Crossovers of the 20-EMA and 50-EMA actually generate the signals. If the 20-EMA crosses up through the 50-EMA, a buy signal is generated. When the 20-EMA crosses down through the 50-EMA a sell signal is generated if the 50-EMA is below the 200-EMA, otherwise the model switches to neutral. This is an important feature, because we don't want to be short in a bull market.
The chart below shows important signals generated in the last year. As you can see, the Trend Model is an effective decision-making tool under favorable market conditions.
Then there are unfavorable market conditions. On the next chart we can see how the model gets chopped up when a price index decides to move sideways for an extended period of time. On a positive note, it is also clear why the model goes neutral instead of short during a bull market.
Bottom Line: Trend-following models can be very effective when prices move in one direction for extended periods, but whipsaw is always a problem. This is why money management is important. It is also important to apply a timing model across a broad range of price indexes with different price behavior (multiformity), rather than put all your money in a single index/position.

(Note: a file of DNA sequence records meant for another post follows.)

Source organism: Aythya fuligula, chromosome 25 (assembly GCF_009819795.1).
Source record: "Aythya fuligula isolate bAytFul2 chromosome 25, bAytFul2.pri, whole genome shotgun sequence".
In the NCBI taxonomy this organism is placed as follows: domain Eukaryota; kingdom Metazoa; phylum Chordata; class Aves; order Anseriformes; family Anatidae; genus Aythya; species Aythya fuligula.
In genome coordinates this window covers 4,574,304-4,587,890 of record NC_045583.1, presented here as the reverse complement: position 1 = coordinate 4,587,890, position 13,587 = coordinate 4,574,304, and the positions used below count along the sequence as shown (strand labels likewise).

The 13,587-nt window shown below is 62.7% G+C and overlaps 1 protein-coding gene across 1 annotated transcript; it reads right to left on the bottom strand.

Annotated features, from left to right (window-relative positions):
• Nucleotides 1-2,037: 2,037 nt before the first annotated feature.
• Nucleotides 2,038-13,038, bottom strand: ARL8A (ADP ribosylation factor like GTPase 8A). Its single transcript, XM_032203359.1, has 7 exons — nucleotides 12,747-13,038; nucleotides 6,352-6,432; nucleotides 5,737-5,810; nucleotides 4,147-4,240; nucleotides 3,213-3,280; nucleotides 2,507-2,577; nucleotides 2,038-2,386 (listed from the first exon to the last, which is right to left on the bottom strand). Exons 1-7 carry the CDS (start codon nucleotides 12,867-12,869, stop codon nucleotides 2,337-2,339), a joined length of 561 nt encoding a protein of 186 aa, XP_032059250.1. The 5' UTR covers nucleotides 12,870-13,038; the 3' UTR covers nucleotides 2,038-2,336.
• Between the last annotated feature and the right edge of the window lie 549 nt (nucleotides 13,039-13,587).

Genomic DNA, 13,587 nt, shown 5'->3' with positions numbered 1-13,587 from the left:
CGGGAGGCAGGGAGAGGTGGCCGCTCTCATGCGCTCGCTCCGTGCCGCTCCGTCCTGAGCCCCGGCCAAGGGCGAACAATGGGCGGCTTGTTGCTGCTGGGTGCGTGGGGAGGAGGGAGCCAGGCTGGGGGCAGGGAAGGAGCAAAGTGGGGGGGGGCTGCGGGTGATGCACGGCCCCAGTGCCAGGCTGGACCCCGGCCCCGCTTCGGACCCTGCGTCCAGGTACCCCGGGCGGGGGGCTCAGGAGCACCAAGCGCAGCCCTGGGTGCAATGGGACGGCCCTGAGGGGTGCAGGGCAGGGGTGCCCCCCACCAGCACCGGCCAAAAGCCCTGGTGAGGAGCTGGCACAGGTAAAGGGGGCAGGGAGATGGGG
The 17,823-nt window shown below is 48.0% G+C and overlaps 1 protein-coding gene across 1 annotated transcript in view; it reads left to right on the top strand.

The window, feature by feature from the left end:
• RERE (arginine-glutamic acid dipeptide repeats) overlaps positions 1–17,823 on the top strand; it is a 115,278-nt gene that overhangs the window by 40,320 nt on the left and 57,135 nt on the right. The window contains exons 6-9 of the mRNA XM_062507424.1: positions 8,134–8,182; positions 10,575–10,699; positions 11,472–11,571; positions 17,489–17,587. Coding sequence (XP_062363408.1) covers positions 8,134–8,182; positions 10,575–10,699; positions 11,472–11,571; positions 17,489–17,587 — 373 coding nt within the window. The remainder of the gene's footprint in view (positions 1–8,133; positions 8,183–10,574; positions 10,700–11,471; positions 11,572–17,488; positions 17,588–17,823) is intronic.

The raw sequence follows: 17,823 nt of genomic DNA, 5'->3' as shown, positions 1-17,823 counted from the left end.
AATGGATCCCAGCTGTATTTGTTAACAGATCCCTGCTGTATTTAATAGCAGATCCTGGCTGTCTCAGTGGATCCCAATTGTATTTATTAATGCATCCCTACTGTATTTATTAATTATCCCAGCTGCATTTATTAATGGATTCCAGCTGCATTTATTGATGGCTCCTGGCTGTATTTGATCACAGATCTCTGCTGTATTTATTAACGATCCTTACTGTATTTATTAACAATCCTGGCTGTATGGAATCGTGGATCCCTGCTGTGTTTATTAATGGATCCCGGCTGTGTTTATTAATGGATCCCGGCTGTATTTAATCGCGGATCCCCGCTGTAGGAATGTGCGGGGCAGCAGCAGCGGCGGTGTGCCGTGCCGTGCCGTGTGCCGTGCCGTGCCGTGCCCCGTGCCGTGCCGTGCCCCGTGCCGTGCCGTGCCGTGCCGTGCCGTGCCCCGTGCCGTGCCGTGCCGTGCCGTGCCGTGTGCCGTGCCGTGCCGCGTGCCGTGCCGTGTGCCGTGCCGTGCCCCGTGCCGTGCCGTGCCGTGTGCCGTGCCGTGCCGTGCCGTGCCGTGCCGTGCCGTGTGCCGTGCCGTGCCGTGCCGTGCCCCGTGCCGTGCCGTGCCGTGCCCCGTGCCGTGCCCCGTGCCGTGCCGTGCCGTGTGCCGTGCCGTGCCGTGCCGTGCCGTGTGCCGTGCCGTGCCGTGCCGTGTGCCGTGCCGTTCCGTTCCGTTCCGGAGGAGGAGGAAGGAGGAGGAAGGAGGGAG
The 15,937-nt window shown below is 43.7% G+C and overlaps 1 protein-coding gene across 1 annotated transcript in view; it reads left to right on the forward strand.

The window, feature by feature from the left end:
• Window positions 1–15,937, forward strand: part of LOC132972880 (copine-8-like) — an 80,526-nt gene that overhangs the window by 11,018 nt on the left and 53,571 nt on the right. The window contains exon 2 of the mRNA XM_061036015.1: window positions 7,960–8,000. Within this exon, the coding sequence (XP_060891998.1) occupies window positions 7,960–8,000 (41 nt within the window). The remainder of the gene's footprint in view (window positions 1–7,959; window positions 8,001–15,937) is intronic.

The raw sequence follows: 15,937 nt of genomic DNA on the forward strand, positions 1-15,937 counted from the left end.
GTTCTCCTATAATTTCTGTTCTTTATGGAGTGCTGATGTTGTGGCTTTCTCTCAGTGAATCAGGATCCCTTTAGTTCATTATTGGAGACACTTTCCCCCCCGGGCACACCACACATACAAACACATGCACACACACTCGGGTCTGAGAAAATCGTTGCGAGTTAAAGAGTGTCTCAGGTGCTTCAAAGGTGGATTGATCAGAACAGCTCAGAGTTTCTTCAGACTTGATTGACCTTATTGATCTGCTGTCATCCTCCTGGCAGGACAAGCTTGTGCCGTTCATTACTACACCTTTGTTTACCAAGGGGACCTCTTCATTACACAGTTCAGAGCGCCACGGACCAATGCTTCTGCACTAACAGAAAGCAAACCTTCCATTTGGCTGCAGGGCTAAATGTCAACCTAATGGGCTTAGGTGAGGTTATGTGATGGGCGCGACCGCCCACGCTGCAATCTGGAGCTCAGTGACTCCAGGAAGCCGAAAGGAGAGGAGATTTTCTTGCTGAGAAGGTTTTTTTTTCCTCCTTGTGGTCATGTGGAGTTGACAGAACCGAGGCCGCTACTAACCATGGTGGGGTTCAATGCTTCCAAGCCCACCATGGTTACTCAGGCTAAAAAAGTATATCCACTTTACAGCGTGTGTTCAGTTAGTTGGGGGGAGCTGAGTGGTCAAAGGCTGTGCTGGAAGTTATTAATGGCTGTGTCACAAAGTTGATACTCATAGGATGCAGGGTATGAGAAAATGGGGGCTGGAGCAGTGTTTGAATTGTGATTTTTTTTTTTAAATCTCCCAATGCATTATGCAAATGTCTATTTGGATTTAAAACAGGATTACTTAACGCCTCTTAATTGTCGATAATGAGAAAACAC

Below is a recent snapshot of our primary timing model status. The indexes marked with an asterisk (*) have signals generated by the Trend Model.
Money generally rotates from one sector to another. Identifying the rotation early in the cycle can make a big difference in trading successfully. If you look at a long-term chart of the Dow Jones Transportation Index (below), you'll see that the group has been trending higher for several years. However, there have been periods when money has rotated out of the group as transports consolidated prior gains. In the past week, we have seen transportation issues rise to the front of the pack. This past week saw transports finish at an all-time high close. Volume was accelerating during this rise, indicative of accumulation. Outside of temporary pullbacks, expect continued strength in this group until proven otherwise.